Defamation

Oberlin Has Been Ordered to Pay $44 Million in a Defamation Lawsuit. The Punishment Doesn't Fit the Crime.

A local bakery accused the college of defamation after students launched a public campaign against the store for racial profiling. Oberlin mounted a free speech defense.

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A jury has awarded a whopping $44 million in damages to a bakery that accused Oberlin College of defamation after students launched a dishonest campaign against the store for racial discrimination.

It's not hard to sympathize with Gibson's Bakery: The actions of student activists were contemptible, and it appears Oberlin may have encouraged their behavior. According to leaked texts, for instance, Dean of Students Meredith Raimondo—who was also accused of passing out fliers at a student protest—expressed her desire to "unleash the students" on a professor emeritus who publicly sided with the bakery.

But the sheer amount of damages goes too far in the other direction, and likely violates state law.

The incident occurred on November 9, 2016, when an employee at Gibson's Bakery saw an Oberlin student swipe several bottles of wine from the establishment. He ran after the suspect on foot. When authorities arrived at the scene, both the thief and two of his friends—all of whom are black—were beating the cashier, who is white, as he laid on the ground. The three assailants, who have since disputed that racism played a part in the event, were arrested that night and later pleaded guilty to misdemeanors in connection with the incident.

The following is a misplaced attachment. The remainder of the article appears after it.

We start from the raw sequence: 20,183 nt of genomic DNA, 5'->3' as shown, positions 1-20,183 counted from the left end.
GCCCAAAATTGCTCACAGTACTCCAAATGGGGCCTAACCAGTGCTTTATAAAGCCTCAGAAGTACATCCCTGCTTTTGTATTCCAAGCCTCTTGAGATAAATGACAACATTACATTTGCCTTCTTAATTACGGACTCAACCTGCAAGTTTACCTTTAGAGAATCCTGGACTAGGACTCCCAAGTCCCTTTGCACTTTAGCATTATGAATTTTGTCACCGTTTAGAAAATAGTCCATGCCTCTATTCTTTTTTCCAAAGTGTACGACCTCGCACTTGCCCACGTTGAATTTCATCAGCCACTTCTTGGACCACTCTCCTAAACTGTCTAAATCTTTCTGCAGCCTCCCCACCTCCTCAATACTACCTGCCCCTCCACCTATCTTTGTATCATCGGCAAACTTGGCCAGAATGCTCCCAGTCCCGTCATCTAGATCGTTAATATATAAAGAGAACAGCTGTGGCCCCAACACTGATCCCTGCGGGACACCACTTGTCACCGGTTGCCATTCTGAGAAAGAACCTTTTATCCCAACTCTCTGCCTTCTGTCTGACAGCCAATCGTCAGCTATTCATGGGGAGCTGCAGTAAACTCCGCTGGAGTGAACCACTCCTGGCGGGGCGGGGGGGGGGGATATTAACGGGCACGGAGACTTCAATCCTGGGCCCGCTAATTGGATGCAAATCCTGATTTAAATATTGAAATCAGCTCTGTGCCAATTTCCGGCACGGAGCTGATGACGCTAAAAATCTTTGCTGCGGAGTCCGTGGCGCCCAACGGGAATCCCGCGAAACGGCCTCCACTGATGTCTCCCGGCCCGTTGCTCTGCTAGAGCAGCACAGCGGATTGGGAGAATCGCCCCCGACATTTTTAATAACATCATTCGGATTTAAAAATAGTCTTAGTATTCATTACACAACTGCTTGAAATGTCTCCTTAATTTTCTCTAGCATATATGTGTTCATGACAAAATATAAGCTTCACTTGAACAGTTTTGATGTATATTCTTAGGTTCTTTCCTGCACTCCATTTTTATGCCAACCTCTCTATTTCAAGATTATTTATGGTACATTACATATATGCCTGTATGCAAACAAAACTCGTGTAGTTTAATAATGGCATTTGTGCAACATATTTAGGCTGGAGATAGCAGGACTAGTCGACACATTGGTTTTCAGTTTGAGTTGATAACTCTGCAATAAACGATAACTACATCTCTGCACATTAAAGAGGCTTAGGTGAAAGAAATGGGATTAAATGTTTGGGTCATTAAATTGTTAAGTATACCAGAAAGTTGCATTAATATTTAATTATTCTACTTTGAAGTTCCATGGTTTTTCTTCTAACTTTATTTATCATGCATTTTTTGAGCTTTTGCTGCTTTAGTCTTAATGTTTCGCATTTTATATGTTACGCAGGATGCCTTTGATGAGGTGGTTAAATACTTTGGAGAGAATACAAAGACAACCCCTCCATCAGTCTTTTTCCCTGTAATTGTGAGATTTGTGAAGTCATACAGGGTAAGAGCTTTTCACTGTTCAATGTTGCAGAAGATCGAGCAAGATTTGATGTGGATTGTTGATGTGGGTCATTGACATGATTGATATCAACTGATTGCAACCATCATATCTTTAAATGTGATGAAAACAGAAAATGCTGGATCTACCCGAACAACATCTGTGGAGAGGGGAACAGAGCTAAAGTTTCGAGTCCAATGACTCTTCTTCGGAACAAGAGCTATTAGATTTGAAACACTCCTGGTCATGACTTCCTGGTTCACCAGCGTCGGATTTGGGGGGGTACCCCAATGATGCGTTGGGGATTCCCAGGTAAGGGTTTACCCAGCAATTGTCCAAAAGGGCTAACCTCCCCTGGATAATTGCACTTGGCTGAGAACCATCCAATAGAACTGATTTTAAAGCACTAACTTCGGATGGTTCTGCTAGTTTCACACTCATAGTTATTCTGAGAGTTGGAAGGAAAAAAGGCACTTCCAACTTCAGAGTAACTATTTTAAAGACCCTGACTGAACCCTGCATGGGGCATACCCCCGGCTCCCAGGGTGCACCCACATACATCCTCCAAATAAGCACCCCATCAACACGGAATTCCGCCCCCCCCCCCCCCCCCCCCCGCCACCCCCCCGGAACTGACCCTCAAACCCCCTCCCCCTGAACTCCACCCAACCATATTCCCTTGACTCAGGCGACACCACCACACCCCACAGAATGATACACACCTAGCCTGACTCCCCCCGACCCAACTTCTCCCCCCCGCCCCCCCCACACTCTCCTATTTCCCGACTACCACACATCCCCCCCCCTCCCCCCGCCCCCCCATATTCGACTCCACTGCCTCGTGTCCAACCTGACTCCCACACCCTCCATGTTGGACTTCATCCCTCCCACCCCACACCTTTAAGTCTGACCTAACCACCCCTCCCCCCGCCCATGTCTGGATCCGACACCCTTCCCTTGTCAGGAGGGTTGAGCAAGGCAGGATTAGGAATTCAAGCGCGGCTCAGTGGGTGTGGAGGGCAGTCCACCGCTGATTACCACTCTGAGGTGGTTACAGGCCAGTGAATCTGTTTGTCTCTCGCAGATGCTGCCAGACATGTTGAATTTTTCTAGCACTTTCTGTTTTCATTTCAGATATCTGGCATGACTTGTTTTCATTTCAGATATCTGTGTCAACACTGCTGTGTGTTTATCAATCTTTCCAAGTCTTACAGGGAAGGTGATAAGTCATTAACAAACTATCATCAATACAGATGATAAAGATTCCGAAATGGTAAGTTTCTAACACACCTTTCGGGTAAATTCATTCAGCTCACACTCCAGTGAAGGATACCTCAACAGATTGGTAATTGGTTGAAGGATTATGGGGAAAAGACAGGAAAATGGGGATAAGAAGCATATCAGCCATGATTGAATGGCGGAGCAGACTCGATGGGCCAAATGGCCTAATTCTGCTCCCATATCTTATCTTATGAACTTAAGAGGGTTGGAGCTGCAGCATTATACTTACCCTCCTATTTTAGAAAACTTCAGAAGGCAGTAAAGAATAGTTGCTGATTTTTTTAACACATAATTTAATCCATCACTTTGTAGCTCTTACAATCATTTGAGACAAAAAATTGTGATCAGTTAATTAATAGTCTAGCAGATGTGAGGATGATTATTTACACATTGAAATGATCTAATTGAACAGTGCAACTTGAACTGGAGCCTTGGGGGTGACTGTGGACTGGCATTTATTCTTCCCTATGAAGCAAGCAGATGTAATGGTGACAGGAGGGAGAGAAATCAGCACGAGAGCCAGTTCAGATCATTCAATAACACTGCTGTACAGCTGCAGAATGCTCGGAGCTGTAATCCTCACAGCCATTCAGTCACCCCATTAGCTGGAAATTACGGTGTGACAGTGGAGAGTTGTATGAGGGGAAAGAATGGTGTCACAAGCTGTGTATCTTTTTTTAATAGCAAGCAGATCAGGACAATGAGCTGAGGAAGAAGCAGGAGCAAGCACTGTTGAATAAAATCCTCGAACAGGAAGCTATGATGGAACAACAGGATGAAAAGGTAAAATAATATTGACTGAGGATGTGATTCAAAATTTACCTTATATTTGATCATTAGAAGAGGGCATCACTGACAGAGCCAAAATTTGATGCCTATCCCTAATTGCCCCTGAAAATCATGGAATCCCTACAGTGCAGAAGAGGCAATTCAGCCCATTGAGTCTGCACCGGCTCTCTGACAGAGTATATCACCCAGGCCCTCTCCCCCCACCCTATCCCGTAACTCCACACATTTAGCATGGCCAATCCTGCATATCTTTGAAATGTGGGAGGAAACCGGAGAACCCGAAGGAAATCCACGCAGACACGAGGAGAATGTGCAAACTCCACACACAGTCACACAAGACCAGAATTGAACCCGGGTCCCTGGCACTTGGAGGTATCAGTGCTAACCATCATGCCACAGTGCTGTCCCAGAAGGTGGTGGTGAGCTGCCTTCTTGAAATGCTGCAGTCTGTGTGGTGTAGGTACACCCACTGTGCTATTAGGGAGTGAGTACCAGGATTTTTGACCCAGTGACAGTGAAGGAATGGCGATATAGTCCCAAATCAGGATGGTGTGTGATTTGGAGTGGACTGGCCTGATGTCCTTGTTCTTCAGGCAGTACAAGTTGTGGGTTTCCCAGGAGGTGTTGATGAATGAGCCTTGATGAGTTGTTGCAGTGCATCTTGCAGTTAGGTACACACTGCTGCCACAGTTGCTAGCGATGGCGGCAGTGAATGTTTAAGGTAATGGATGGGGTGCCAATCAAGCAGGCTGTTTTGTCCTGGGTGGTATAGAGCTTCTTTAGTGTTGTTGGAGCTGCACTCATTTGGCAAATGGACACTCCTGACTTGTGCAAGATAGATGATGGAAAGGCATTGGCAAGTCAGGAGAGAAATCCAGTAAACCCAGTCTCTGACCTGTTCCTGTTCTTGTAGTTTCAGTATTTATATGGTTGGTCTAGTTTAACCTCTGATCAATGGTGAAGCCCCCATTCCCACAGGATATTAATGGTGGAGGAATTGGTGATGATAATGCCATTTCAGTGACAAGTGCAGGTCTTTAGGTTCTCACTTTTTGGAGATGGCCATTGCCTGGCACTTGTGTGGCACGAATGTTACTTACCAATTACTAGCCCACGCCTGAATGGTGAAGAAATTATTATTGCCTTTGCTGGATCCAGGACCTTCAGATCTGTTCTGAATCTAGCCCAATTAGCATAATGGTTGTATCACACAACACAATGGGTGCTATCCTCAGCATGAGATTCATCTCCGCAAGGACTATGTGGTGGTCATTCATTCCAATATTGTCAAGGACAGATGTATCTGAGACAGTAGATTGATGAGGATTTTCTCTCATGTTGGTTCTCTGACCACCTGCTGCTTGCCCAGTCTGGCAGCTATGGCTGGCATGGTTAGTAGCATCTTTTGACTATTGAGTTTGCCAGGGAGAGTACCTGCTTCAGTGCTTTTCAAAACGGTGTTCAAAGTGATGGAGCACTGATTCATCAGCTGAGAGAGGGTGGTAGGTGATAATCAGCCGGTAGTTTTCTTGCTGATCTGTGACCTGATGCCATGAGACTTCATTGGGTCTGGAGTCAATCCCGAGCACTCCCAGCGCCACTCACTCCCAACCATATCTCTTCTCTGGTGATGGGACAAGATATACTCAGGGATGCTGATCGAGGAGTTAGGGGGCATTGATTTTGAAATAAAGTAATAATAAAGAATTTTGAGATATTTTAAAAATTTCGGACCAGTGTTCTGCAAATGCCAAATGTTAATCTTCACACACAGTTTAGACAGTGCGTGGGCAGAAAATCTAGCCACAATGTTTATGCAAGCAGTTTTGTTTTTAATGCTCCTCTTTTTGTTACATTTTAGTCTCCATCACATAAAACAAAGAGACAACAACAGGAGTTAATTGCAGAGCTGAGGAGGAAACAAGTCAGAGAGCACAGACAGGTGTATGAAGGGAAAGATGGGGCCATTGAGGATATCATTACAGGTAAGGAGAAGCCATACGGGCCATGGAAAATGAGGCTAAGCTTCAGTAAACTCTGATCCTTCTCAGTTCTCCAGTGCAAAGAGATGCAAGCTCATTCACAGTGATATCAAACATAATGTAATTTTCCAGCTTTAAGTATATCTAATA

Even so, protests soon followed, with a number of students claiming that the altercation was racially motivated. They also said that Gibson's has a long history of racial bias against its patrons, although it's worth noting that no such complaints have ever been filed against the store. Nevertheless, the bakery is "a RACIST establishment with a LONG ACCOUNT of RACIAL PROFILING and DISCRIMINATION," fliers read.

Following the incident, Oberlin College severed ties with the bakery—from which it previously placed a daily order—for two months.

The Gibson family then filed suit against the college, alleging that Oberlin had inappropriately supported students in the protests. The handouts, for instance, were made on campus using materials at the college and Raimondo assisted in giving at least one to a reporter, although other individuals testified they saw her pass out additional fliers as well. Oberlin countered that they were merely trying to preserve the safety of all parties and that they should not be held responsible for the words and actions of their students.

The jury sided with Gibson's, awarding $11 million in compensatory damages to atone for the harm—both economic and emotional—they experienced as a result of the backlash. But in a stunning rebuke to Oberlin, the jury placed another $33 million in punitive damages on top of that, meant to penalize the college for its conduct.